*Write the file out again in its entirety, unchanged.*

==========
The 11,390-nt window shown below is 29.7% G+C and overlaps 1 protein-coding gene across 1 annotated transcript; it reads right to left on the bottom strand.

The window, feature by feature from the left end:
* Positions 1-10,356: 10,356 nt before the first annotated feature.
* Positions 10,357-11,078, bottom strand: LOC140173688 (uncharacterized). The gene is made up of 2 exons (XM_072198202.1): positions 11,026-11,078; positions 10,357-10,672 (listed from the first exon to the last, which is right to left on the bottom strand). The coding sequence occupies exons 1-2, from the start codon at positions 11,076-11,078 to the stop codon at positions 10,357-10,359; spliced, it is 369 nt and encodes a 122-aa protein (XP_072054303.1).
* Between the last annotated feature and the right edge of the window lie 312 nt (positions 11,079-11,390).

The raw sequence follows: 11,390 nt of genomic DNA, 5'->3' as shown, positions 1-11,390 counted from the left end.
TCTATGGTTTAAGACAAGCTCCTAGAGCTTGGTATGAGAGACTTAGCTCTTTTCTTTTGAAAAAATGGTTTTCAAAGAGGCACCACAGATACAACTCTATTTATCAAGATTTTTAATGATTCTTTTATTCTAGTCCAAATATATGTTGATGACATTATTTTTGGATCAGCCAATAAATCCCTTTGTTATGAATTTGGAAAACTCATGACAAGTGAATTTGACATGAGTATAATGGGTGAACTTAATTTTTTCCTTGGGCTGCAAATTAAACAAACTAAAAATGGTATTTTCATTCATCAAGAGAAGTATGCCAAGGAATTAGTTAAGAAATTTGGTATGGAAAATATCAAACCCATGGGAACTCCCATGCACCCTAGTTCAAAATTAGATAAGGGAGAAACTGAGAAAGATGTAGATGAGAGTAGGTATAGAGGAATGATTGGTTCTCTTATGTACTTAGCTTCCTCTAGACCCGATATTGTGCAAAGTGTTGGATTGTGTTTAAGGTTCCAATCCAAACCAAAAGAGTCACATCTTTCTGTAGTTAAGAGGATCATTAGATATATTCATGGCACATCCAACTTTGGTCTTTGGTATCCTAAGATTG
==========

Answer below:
The 11,390-nt window shown below is 29.7% G+C and overlaps 1 protein-coding gene across 1 annotated transcript; it reads right to left on the bottom strand.

The window, feature by feature from the left end:
* Positions 1-10,356: 10,356 nt before the first annotated feature.
* Positions 10,357-11,078, bottom strand: LOC140173688 (uncharacterized). The gene is made up of 2 exons (XM_072198202.1): positions 11,026-11,078; positions 10,357-10,672 (listed from the first exon to the last, which is right to left on the bottom strand). The coding sequence occupies exons 1-2, from the start codon at positions 11,076-11,078 to the stop codon at positions 10,357-10,359; spliced, it is 369 nt and encodes a 122-aa protein (XP_072054303.1).
* Between the last annotated feature and the right edge of the window lie 312 nt (positions 11,079-11,390).

The raw sequence follows: 11,390 nt of genomic DNA, 5'->3' as shown, positions 1-11,390 counted from the left end.
TCTATGGTTTAAGACAAGCTCCTAGAGCTTGGTATGAGAGACTTAGCTCTTTTCTTTTGAAAAAATGGTTTTCAAAGAGGCACCACAGATACAACTCTATTTATCAAGATTTTTAATGATTCTTTTATTCTAGTCCAAATATATGTTGATGACATTATTTTTGGATCAGCCAATAAATCCCTTTGTTATGAATTTGGAAAACTCATGACAAGTGAATTTGACATGAGTATAATGGGTGAACTTAATTTTTTCCTTGGGCTGCAAATTAAACAAACTAAAAATGGTATTTTCATTCATCAAGAGAAGTATGCCAAGGAATTAGTTAAGAAATTTGGTATGGAAAATATCAAACCCATGGGAACTCCCATGCACCCTAGTTCAAAATTAGATAAGGGAGAAACTGAGAAAGATGTAGATGAGAGTAGGTATAGAGGAATGATTGGTTCTCTTATGTACTTAGCTTCCTCTAGACCCGATATTGTGCAAAGTGTTGGATTGTGTTTAAGGTTCCAATCCAAACCAAAAGAGTCACATCTTTCTGTAGTTAAGAGGATCATTAGATATATTCATGGCACATCCAACTTTGGTCTTTGGTATCCTAAGATTG